To gain insights into shared heritability of daytime napping with other disease and behavior traits, we performed cross-trait LD score regression27 using publicly available GWAS data for 257 traits. Modest positive correlations were observed between daytime napping and several anthropometric and cardiometabolic diseases and traits including BMI, triglycerides, and type 2 diabetes (Fig. 4A, Supplementary Data 10), of which correlations with triglycerides remained significant in the GWAS model adjusting for BMI. To further characterize shared genetic links between daytime napping and diseases in a disease-enriched and independent health system-based clinical cohort, we conducted a phenome-wide association study (PheWAS) in the Mass General Brigham Biobank (n = 23,561 participants of European ancestry with genetic data)46,47. We generated a daytime napping genome-wide polygenic score (GPS) and tested associations with 951 ICD-code based disease categories. PheWAS showed 3 Bonferroni-significant associations (18 FDR-significant), including positive associations with essential hypertension (GPS q10 vs q1 odds ratio [95% confidence interval]: 1.30 [1.13, 1.51]), obesity (GPS q10 vs q1: 1.38 [1.18, 1.62]), and chronic nonalcoholic liver disease (GPS q10 vs q1: 1.51 [1.18, 1.92]), which encompasses diagnosis codes for chronic non-specific or nonalcoholic liver disease (Fig. 4B, C, Supplementary Data 11). We also observed associations of a polygenic score of the 123 napping variants, and polygenic sub-scores for each of the 3 clusters with cardiometabolic traits from large-scale public GWAS (Table 1, Supplementary Table 11). Cluster-specific polygenic score associations varied across outcomes, and included associations of cluster 1 with higher blood pressure, and clusters 2 and 3 with adiposity traits (Table 1).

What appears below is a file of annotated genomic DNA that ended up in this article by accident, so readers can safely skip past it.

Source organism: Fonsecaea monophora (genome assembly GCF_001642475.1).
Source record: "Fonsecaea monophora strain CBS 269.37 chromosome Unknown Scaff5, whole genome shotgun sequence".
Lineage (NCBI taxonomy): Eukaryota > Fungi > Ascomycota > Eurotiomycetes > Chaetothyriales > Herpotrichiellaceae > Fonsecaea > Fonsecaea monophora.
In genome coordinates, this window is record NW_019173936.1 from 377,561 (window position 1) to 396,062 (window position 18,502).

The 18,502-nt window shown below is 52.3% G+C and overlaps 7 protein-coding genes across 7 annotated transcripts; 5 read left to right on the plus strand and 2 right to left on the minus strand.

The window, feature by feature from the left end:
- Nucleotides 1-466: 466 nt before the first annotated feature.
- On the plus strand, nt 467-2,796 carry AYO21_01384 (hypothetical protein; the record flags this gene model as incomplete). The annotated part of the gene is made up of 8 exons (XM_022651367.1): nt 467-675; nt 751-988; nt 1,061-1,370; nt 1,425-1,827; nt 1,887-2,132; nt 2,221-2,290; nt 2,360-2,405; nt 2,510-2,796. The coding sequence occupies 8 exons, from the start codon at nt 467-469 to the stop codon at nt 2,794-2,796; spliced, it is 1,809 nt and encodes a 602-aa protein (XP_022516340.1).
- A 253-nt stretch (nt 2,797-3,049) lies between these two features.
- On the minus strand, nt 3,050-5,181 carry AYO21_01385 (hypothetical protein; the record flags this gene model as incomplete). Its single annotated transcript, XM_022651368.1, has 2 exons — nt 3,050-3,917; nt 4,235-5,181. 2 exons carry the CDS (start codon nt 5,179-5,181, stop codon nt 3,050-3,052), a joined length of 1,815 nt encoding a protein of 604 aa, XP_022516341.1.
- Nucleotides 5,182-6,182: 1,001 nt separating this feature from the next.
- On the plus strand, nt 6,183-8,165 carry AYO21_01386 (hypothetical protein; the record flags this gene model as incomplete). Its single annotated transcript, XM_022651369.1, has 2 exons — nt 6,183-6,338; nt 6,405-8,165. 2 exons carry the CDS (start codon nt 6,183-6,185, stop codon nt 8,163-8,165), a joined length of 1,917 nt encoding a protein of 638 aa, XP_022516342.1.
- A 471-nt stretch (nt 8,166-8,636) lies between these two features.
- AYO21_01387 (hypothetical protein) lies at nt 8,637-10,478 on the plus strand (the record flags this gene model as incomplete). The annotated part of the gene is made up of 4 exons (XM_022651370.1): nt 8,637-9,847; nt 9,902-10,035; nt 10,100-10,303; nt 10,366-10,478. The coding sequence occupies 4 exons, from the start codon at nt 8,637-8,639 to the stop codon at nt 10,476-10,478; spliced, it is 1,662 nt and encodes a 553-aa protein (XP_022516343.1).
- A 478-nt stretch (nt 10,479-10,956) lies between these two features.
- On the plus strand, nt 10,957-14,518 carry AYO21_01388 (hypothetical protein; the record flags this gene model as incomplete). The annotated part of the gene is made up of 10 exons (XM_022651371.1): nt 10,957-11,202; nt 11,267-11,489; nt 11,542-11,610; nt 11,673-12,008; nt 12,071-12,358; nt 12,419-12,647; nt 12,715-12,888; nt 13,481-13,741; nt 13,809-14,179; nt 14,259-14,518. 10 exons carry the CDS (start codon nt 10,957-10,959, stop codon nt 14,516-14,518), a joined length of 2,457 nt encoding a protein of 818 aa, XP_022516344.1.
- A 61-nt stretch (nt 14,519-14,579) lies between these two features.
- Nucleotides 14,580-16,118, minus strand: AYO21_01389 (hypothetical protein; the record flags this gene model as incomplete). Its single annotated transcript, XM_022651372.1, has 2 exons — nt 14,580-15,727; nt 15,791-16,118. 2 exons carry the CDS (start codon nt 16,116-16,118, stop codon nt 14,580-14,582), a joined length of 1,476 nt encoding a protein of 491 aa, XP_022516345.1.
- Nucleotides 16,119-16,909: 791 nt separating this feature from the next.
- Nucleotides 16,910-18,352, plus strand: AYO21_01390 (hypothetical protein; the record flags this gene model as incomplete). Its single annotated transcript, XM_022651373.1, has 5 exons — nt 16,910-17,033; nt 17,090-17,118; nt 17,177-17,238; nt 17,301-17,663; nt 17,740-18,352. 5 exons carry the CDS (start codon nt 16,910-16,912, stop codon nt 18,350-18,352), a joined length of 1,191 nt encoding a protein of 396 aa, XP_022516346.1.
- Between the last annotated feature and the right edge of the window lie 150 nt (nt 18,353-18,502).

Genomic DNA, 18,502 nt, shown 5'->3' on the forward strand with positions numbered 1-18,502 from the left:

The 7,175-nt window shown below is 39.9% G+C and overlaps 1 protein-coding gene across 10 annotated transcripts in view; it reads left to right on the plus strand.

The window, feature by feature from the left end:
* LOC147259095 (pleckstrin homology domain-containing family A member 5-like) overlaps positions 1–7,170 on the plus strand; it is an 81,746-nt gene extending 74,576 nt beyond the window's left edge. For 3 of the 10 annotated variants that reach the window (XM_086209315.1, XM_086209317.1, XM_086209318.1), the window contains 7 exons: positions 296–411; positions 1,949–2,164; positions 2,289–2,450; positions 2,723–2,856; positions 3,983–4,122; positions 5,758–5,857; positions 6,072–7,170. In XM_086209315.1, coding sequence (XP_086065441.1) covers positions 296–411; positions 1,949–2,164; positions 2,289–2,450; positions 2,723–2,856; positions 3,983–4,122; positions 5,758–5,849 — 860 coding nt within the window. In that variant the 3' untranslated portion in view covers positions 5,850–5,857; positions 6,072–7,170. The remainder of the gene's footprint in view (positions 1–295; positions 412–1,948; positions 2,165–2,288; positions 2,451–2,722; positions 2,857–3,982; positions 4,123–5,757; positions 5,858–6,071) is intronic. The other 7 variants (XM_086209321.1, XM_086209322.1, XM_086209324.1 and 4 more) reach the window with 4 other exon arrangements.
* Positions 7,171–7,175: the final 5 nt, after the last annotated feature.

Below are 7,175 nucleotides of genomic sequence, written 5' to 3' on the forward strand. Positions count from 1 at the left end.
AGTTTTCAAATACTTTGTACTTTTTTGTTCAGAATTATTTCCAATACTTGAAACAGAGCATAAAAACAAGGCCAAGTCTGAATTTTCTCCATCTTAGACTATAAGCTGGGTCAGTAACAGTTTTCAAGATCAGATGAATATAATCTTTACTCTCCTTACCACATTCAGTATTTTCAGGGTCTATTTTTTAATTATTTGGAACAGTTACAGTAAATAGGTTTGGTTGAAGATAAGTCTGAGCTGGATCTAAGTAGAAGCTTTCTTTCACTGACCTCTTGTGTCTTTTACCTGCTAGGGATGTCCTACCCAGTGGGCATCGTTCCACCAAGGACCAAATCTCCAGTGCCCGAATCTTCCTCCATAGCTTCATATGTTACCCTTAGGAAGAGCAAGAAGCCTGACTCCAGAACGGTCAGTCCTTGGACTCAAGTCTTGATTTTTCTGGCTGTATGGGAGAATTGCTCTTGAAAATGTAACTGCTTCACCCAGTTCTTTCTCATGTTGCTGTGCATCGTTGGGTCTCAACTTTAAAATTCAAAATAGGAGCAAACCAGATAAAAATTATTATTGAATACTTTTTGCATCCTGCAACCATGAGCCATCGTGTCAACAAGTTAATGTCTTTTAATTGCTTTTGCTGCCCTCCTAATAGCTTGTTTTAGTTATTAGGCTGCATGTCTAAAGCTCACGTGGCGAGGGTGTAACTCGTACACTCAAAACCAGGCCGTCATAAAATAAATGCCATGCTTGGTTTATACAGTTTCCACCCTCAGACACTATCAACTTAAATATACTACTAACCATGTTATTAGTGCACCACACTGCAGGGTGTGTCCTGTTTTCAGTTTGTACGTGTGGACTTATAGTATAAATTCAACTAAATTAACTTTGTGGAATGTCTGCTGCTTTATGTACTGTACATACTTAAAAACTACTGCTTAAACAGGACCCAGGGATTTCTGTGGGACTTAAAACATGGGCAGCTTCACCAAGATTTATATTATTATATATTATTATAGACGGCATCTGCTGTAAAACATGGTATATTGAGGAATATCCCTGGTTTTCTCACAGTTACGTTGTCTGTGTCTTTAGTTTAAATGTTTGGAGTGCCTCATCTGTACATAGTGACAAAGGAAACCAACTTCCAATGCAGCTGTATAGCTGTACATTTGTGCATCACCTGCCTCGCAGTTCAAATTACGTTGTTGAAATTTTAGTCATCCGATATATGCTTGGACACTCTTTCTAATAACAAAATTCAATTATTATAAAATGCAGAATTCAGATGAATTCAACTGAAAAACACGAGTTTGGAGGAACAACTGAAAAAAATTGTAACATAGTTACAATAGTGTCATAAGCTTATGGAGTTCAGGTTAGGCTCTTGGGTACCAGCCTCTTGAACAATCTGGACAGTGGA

Mendelian randomization suggests a causal effect of more frequent daytime napping on increased blood pressure and waist circumference